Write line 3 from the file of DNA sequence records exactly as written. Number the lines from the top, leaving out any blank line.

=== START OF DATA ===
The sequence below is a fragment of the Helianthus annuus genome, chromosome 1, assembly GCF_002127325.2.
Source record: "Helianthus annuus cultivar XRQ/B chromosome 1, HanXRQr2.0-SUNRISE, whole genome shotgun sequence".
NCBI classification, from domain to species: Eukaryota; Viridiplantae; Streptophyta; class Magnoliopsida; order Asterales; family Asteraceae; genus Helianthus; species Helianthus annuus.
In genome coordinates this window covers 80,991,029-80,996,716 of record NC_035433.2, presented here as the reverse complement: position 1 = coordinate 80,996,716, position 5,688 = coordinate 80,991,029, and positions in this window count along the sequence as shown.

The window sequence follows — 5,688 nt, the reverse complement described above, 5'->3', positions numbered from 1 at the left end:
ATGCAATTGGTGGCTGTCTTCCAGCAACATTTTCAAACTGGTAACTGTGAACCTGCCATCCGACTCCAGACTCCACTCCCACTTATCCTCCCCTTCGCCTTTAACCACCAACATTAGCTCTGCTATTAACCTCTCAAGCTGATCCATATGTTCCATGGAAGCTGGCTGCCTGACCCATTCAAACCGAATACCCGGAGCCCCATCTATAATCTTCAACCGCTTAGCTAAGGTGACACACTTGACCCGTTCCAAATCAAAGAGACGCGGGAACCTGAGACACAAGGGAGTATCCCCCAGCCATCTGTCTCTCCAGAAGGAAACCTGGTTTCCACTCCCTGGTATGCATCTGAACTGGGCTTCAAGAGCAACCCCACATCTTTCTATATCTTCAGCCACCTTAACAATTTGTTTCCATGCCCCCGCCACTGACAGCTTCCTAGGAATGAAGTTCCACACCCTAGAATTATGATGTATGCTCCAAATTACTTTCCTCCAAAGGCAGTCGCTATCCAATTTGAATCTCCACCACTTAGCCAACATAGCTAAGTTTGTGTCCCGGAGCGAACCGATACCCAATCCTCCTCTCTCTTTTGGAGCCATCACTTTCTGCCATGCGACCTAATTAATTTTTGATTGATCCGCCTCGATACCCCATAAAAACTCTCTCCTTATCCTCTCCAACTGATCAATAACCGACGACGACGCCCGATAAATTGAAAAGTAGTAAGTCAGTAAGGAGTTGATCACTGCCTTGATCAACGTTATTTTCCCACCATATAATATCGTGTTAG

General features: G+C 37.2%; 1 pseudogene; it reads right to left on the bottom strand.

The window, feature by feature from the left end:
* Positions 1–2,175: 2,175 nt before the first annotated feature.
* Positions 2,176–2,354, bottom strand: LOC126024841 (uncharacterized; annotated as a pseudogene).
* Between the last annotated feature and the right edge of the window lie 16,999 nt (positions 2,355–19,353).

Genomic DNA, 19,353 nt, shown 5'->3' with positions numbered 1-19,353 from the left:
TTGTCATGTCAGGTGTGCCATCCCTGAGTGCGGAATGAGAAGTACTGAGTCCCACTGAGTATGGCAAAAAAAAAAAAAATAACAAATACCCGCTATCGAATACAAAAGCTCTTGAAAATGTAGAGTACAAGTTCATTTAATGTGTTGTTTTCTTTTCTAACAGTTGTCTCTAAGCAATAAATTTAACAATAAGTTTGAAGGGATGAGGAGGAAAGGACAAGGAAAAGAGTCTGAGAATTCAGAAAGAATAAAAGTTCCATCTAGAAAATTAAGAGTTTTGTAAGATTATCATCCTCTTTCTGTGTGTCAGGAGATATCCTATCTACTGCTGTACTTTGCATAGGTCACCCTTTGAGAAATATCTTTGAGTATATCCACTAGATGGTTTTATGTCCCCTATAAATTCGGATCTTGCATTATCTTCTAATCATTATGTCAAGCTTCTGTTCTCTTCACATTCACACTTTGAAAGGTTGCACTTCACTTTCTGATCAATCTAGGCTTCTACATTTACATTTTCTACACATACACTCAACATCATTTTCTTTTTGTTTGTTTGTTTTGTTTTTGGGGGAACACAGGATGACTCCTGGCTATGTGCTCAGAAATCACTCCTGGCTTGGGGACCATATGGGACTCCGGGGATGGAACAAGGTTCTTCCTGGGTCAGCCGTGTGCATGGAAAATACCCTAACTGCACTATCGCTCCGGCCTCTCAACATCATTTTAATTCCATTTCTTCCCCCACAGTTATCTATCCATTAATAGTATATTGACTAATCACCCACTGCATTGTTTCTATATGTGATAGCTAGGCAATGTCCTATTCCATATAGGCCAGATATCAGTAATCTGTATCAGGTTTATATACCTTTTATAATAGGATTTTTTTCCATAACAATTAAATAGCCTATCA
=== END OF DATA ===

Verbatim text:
NCBI classification, from domain to species: Eukaryota; Viridiplantae; Streptophyta; class Magnoliopsida; order Asterales; family Asteraceae; genus Helianthus; species Helianthus annuus.